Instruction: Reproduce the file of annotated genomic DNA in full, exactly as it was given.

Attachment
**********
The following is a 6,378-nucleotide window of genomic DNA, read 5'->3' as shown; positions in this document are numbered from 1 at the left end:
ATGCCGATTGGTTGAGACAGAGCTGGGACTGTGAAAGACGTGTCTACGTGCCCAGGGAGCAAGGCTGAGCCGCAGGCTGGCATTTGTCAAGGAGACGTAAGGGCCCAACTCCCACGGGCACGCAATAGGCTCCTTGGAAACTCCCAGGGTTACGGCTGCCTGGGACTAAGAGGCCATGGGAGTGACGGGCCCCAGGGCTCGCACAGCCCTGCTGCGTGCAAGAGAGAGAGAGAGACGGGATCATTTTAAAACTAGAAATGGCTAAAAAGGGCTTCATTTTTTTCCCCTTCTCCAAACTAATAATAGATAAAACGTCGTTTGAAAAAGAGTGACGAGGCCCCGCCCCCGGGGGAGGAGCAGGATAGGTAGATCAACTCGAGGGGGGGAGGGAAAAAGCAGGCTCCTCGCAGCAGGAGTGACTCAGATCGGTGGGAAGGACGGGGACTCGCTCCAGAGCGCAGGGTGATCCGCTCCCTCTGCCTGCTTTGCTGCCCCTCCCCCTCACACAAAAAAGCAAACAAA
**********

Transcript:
The following is a 6,378-nucleotide window of genomic DNA, read 5'->3' as shown; positions in this document are numbered from 1 at the left end:
ATGCCGATTGGTTGAGACAGAGCTGGGACTGTGAAAGACGTGTCTACGTGCCCAGGGAGCAAGGCTGAGCCGCAGGCTGGCATTTGTCAAGGAGACGTAAGGGCCCAACTCCCACGGGCACGCAATAGGCTCCTTGGAAACTCCCAGGGTTACGGCTGCCTGGGACTAAGAGGCCATGGGAGTGACGGGCCCCAGGGCTCGCACAGCCCTGCTGCGTGCAAGAGAGAGAGAGAGACGGGATCATTTTAAAACTAGAAATGGCTAAAAAGGGCTTCATTTTTTTCCCCTTCTCCAAACTAATAATAGATAAAACGTCGTTTGAAAAAGAGTGACGAGGCCCCGCCCCCGGGGGAGGAGCAGGATAGGTAGATCAACTCGAGGGGGGGAGGGAAAAAGCAGGCTCCTCGCAGCAGGAGTGACTCAGATCGGTGGGAAGGACGGGGACTCGCTCCAGAGCGCAGGGTGATCCGCTCCCTCTGCCTGCTTTGCTGCCCCTCCCCCTCACACAAAAAAGCAAACAAA